The Gold of Apollo: a retrospective

In the first of what I hope will be many retrospectives, here is an extract from one of my mother's earliest contemporary novels, The Gold of Apollo (Robert Hale, 1976). Written under her married name of Sheila Holland, this was a thriller romance in similar vein to the sort of 'big' thriller romances to which she returned in the last decade of her life.

The Gold of Apollo was also published in this Woman's Weekly Library Edition (No. 1453), a pamphlet on sale in 1976 for just 10p!

Abigail Smith is a young holiday rep. working in Athens. Max Elliot, a typically brusque, arrogant and devastatingly attractive Lamb hero, is a renowned archaeologist. Later, it becomes clear that he's also obsessed with investigating what he suspects to be a ring of international smugglers of Greek antiquities. When Abigail stumbles across their illegal activities, she naturally assumes Max Elliot to be in league with the smugglers because of his constant proximity to the suspects.

Below is a brief extract from the book, taken from the very last page. Since the smugglers who kidnapped Abigail have been apprehended, and her suspicions about him have been cleared up by the police, she is at last able to face her conflicted feelings for the 'maddening' Max Elliot. The style here is almost a prototype for many classic Lamb endings in her Mills and Boon romances; the feisty heroine still fighting to the last for independence, the hero calm but determined, intent on winning his prize.

THE GOLD OF APOLLO (Robert Hale: February 26, 1976)

'I've seen him and settled everything,' Max said. 'You've lost your job, all right.'

She put down her cup and leapt to her feet. 'Oh no! What did you say to him?'

Max rose too. The grey eyes looked coolly down into hers, a sardonic light in them. 'What do you think I said?'

... Furiously she glared at him. 'I must go down and see him, try to get my job back. You must have put his back up. I know how maddening you can be!'

'You're pretty maddening yourself,' he said, clamping her arms to her side. 'Will you stay still and be quiet just long enough for me to kiss you?'

The air left her lungs in a rush that left her gasping like a landed fish. She stared up at him incredulously.

'I know I did it once before,' he said, as coolly as if he were discussing the weather. 'I found it an extremely enjoyable experience and I decided then that when I had time to pursue the matter I would find out how I like a repeat dose.'

She took a backward step, involuntarily, as he bent towards her, but his hands hauled her close to him again, and the firm mouth descended on hers, sending her brain whirling in dizzy circles and her blood pumping furiously through her veins. Her hands clutched at his shoulders. She clung in order that she would not fall down.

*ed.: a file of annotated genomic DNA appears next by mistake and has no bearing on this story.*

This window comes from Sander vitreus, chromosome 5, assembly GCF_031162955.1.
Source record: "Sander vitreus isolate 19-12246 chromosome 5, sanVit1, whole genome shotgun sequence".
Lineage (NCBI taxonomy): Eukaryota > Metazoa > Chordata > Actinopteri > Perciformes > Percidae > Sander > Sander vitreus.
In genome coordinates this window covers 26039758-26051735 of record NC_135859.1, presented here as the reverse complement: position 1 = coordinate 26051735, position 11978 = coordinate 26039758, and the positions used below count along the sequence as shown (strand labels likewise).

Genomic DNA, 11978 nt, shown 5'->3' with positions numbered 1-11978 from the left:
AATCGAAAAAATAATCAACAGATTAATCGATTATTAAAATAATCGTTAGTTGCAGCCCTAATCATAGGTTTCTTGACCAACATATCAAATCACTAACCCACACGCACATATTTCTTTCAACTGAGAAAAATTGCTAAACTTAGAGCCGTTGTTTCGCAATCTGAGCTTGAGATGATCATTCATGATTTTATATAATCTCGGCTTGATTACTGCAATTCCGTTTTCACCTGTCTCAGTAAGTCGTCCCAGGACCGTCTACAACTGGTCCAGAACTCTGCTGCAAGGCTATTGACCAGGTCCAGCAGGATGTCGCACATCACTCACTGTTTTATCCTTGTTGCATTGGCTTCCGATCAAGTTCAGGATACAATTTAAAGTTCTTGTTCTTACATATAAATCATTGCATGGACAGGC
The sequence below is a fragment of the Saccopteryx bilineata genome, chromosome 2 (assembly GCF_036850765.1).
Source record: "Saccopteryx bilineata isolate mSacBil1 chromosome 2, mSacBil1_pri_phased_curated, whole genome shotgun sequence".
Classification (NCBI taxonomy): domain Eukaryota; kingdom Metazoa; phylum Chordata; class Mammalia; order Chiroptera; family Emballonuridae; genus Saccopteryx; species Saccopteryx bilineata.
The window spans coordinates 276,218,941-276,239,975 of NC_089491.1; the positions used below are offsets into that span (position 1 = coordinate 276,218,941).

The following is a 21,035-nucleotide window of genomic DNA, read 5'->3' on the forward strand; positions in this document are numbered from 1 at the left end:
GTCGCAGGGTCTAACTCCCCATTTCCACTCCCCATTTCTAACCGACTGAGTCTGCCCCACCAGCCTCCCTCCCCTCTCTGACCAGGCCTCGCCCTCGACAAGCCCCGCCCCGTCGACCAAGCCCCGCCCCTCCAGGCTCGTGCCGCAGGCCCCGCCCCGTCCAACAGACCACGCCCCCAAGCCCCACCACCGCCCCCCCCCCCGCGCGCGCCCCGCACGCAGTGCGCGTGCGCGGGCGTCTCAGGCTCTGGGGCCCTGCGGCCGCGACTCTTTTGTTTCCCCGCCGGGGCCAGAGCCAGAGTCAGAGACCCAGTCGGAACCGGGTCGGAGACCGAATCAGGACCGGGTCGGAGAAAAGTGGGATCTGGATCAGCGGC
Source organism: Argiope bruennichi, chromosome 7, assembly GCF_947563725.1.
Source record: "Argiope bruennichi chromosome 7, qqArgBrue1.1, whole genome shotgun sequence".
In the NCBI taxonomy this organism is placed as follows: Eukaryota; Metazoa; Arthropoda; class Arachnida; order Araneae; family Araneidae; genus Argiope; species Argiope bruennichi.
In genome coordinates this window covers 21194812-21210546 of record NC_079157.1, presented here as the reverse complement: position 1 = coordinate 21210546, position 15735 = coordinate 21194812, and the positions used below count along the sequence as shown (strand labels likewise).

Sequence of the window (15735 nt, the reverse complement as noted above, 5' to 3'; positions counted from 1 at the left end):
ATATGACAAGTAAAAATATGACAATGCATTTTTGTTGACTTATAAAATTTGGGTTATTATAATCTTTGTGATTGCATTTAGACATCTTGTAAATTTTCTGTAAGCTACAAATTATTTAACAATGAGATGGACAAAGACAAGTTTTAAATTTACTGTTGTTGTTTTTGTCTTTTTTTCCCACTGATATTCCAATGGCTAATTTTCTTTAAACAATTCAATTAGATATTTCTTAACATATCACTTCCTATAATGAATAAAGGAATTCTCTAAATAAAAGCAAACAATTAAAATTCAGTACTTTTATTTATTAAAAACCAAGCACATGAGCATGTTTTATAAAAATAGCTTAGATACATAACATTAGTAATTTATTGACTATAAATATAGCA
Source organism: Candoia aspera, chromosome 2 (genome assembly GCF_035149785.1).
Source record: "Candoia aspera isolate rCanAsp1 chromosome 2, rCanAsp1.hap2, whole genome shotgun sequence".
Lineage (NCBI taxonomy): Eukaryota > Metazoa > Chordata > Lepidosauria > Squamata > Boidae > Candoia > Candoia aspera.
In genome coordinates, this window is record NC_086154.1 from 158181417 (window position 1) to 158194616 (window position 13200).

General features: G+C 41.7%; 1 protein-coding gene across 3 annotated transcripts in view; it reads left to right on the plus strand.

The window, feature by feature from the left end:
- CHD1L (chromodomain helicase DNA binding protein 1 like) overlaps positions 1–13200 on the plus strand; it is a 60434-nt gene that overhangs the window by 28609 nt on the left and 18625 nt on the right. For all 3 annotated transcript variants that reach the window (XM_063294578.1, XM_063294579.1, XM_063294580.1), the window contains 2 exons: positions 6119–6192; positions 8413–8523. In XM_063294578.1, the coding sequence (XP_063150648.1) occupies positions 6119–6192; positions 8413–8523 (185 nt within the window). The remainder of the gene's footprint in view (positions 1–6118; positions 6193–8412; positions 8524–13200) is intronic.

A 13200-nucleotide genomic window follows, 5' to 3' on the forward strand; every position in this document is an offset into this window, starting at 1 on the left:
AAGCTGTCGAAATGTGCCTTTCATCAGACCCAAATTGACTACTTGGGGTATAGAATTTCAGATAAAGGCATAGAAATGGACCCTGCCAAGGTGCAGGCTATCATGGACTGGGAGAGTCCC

When Max drew back they were both pale and breathing heavily. He looked down into her face with a possessive intentness.

'Before I am driven out of my mind, Miss Smith, will you marry me?'

'I detest you,' Abigail sighed. 'Max, are you sure? I'm sure to irritate you.'

He kissed her softly beneath her ear, then moved his lips along the line of her throat. 'From the first moment I set eyes on you, Abigail, I knew I found you distractingly attractive. We were both antagonists. I had to get that other business out of the way before I could get round to you, and I've been as frustrated as I've ever been in my life. If I've snapped, that is the reason. It wasn't easy to keep a rein on my instincts. I'm not a patient man. Or a simple one. But I do love you.'

She yielded to his hands with a long sigh, and lifted her mouth for his kiss. Vaguely, as she submerged beneath a wave of desire, she wondered what her father would say when he heard that she was to marry an archaeologist. Well, at least she had had a lifetime's training in coping with such obsessed, haunted, irritating creatures.


  1. Interestingly, this week I received a First Hardback Edition of THE GOLD OF APOLLO (R. Hale 1976) which I'd bought from a small independent bookseller via Amazon. It cost me £10 plus £2.60-odd in P&P: a good copy, very good condition inside, no dust jacket and both board covers spotted in places from being stored somewhere damp but otherwise sound and in reasonable nick. It made me wonder how many other rare copies of early 'Holland' titles are lurking out there, maybe in storage boxes somewhere or on someone's shelf as a reading copy, or perhaps for sale in a bookshop. I don't want to buy more copies, I'm simply interested to know how rare such early editions of my mother's books really are.

    If you do happen to own an early Holland or Lamb title - the early Lamb hardbacks from the late 70s or early 80s, for instance, or one of her classic historical romances - let me know. I love the idea of these older books still enjoying a healthy creative life out there somewhere, being read or waiting to be re-read or passed on to new readers ...


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